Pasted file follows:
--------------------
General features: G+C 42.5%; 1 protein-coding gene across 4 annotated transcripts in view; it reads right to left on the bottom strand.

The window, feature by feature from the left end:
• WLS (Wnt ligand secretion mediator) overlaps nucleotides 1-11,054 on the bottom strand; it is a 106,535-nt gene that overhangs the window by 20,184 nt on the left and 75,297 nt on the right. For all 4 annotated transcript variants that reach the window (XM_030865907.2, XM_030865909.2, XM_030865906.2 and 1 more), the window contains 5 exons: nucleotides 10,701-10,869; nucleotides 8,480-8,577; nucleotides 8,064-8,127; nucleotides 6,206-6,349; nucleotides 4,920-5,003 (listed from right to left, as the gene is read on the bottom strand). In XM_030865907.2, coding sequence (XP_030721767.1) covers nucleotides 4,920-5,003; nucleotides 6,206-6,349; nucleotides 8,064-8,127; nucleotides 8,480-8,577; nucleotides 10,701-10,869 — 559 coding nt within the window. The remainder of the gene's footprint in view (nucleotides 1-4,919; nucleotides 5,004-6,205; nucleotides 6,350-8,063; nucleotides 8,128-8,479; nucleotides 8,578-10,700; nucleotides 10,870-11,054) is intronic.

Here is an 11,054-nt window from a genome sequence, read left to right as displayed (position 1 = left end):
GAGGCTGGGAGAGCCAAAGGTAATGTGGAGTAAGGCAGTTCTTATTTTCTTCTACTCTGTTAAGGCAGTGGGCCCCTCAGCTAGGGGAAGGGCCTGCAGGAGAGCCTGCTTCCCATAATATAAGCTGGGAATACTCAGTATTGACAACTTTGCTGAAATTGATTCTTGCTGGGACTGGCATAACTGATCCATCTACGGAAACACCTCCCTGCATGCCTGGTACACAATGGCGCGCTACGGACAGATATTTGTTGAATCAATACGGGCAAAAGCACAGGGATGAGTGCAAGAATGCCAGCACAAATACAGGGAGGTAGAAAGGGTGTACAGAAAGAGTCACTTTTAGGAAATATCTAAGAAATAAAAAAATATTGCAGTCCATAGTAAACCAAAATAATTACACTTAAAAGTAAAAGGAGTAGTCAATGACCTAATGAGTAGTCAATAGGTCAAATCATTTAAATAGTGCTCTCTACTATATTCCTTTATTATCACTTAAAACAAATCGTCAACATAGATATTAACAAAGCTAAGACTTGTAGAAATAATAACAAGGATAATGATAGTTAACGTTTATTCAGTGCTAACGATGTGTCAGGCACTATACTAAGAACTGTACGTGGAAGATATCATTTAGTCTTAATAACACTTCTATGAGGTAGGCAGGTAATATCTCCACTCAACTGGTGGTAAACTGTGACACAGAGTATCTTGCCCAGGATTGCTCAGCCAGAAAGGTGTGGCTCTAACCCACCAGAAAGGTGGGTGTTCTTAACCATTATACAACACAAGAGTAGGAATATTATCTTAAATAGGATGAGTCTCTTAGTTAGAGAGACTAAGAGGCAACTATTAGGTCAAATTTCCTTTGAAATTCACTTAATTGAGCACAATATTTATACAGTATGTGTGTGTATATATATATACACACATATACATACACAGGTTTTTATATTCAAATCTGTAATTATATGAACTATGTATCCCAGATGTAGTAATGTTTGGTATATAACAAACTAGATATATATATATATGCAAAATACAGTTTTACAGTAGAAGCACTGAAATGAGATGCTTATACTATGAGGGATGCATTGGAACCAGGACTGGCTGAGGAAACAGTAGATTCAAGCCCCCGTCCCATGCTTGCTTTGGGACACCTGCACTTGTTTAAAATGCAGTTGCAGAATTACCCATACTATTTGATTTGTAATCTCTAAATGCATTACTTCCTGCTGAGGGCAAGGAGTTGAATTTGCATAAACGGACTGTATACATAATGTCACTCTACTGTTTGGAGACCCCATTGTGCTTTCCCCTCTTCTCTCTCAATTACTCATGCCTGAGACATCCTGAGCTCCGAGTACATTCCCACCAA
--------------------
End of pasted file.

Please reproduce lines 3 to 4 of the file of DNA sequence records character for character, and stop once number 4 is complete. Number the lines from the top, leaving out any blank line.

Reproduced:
• WLS (Wnt ligand secretion mediator) overlaps nucleotides 1-11,054 on the bottom strand; it is a 106,535-nt gene that overhangs the window by 20,184 nt on the left and 75,297 nt on the right. For all 4 annotated transcript variants that reach the window (XM_030865907.2, XM_030865909.2, XM_030865906.2 and 1 more), the window contains 5 exons: nucleotides 10,701-10,869; nucleotides 8,480-8,577; nucleotides 8,064-8,127; nucleotides 6,206-6,349; nucleotides 4,920-5,003 (listed from right to left, as the gene is read on the bottom strand). In XM_030865907.2, coding sequence (XP_030721767.1) covers nucleotides 4,920-5,003; nucleotides 6,206-6,349; nucleotides 8,064-8,127; nucleotides 8,480-8,577; nucleotides 10,701-10,869 — 559 coding nt within the window. The remainder of the gene's footprint in view (nucleotides 1-4,919; nucleotides 5,004-6,205; nucleotides 6,350-8,063; nucleotides 8,128-8,479; nucleotides 8,578-10,700; nucleotides 10,870-11,054) is intronic.

Here is an 11,054-nt window from a genome sequence, read left to right as displayed (position 1 = left end):